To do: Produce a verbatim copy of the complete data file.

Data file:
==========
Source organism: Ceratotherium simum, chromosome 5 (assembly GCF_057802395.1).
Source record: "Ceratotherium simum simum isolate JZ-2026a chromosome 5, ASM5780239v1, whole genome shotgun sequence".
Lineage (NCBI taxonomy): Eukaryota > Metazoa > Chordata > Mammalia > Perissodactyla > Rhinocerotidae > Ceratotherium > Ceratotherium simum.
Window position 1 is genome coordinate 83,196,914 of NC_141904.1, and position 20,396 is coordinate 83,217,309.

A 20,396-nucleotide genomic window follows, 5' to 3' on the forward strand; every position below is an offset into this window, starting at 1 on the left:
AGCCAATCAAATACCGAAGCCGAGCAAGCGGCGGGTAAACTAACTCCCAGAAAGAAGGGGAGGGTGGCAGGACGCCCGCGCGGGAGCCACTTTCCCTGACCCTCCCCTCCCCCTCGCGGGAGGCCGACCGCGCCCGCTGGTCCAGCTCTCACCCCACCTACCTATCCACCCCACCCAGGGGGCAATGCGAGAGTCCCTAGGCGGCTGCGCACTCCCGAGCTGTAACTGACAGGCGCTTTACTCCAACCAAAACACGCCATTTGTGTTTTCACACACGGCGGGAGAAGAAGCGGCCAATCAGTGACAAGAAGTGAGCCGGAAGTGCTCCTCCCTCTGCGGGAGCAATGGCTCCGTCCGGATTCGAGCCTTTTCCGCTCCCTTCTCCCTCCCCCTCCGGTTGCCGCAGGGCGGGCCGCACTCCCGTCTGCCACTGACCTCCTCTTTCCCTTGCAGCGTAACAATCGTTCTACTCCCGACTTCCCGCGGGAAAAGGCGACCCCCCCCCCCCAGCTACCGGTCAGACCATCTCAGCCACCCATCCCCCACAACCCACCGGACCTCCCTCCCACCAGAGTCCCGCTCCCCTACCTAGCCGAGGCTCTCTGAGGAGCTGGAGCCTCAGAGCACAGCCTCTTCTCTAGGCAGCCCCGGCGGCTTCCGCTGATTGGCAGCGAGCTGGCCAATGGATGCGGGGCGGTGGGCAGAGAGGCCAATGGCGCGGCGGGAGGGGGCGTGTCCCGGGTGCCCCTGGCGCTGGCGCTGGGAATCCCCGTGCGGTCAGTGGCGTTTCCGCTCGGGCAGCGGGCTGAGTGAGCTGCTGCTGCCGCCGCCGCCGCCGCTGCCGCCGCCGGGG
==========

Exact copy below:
Source organism: Ceratotherium simum, chromosome 5 (assembly GCF_057802395.1).
Source record: "Ceratotherium simum simum isolate JZ-2026a chromosome 5, ASM5780239v1, whole genome shotgun sequence".
Lineage (NCBI taxonomy): Eukaryota > Metazoa > Chordata > Mammalia > Perissodactyla > Rhinocerotidae > Ceratotherium > Ceratotherium simum.
Window position 1 is genome coordinate 83,196,914 of NC_141904.1, and position 20,396 is coordinate 83,217,309.

A 20,396-nucleotide genomic window follows, 5' to 3' on the forward strand; every position below is an offset into this window, starting at 1 on the left:
AGCCAATCAAATACCGAAGCCGAGCAAGCGGCGGGTAAACTAACTCCCAGAAAGAAGGGGAGGGTGGCAGGACGCCCGCGCGGGAGCCACTTTCCCTGACCCTCCCCTCCCCCTCGCGGGAGGCCGACCGCGCCCGCTGGTCCAGCTCTCACCCCACCTACCTATCCACCCCACCCAGGGGGCAATGCGAGAGTCCCTAGGCGGCTGCGCACTCCCGAGCTGTAACTGACAGGCGCTTTACTCCAACCAAAACACGCCATTTGTGTTTTCACACACGGCGGGAGAAGAAGCGGCCAATCAGTGACAAGAAGTGAGCCGGAAGTGCTCCTCCCTCTGCGGGAGCAATGGCTCCGTCCGGATTCGAGCCTTTTCCGCTCCCTTCTCCCTCCCCCTCCGGTTGCCGCAGGGCGGGCCGCACTCCCGTCTGCCACTGACCTCCTCTTTCCCTTGCAGCGTAACAATCGTTCTACTCCCGACTTCCCGCGGGAAAAGGCGACCCCCCCCCCCCAGCTACCGGTCAGACCATCTCAGCCACCCATCCCCCACAACCCACCGGACCTCCCTCCCACCAGAGTCCCGCTCCCCTACCTAGCCGAGGCTCTCTGAGGAGCTGGAGCCTCAGAGCACAGCCTCTTCTCTAGGCAGCCCCGGCGGCTTCCGCTGATTGGCAGCGAGCTGGCCAATGGATGCGGGGCGGTGGGCAGAGAGGCCAATGGCGCGGCGGGAGGGGGCGTGTCCCGGGTGCCCCTGGCGCTGGCGCTGGGAATCCCCGTGCGGTCAGTGGCGTTTCCGCTCGGGCAGCGGGCTGAGTGAGCTGCTGCTGCCGCCGCCGCCGCCGCTGCCGCCGCCGGGG